• - Time-sensitive information such as tour dates, signings, lectures, etc.
  • - Single-word reviews. Other people will read your review to discover why you liked or didn't like the title. Be descriptive.
  • - Comments focusing on the author or that may ruin the ending for others
  • - Phone numbers, addresses, URLs
  • - Pricing and availability information or alternative ordering information
  • - Advertisements or commercial solicitation

Reminder:

  • - By submitting a review, you grant to Barnes & Noble.com and its sublicensees the royalty-free, perpetual, irrevocable right and license to use the review in accordance with the Barnes & Noble.com Terms of Use.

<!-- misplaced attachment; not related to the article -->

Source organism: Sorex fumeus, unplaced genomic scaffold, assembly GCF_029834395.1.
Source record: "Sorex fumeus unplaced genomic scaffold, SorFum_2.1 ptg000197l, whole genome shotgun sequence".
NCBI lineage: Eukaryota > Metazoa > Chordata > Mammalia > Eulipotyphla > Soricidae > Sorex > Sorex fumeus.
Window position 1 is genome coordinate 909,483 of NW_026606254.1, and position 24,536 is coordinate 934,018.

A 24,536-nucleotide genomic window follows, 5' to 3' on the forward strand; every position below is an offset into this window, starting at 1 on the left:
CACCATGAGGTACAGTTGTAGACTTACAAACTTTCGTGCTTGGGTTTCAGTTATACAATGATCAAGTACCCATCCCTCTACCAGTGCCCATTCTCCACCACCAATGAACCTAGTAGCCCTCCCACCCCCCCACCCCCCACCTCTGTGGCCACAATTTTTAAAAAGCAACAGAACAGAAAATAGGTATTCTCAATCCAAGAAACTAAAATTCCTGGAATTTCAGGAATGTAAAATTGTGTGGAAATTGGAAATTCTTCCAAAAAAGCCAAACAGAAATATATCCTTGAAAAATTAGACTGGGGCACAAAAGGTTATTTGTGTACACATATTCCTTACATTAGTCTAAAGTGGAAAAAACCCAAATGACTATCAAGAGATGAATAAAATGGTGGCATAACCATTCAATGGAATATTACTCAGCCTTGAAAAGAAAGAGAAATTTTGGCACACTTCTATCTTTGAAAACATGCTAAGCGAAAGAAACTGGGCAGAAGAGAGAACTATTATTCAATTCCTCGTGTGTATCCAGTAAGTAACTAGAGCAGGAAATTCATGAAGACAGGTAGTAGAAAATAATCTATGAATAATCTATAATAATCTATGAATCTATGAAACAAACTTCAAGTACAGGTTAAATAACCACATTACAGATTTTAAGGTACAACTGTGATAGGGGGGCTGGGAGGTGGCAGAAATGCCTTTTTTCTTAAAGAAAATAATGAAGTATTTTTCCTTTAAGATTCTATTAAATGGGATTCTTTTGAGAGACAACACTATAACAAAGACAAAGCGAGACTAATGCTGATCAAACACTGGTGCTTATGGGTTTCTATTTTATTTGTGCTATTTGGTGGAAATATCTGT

• - Barnes & Noble.com reserves the right not to post any review -- particularly those that do not follow the terms and conditions of these Rules. Barnes & Noble.com also reserves the right to remove any review at any time without notice.
  • - See Terms of Use for other conditions and disclaimers.
Search for Products You'd Like to Recommend

Recommend other products that relate to your review. Just search for them below and share!

Create a Pen Name

Your Pen Name is your unique identity on BN.com. It will appear on the reviews you write and other website activities. Your Pen Name cannot be edited, changed or deleted once submitted.

 
Your Pen Name can be any combination of alphanumeric characters (plus - and _), and must be at least two characters long.

Continue Anonymously

    If you find inappropriate content, please report it to Barnes & Noble
    Why is this product inappropriate?
    Comments (optional)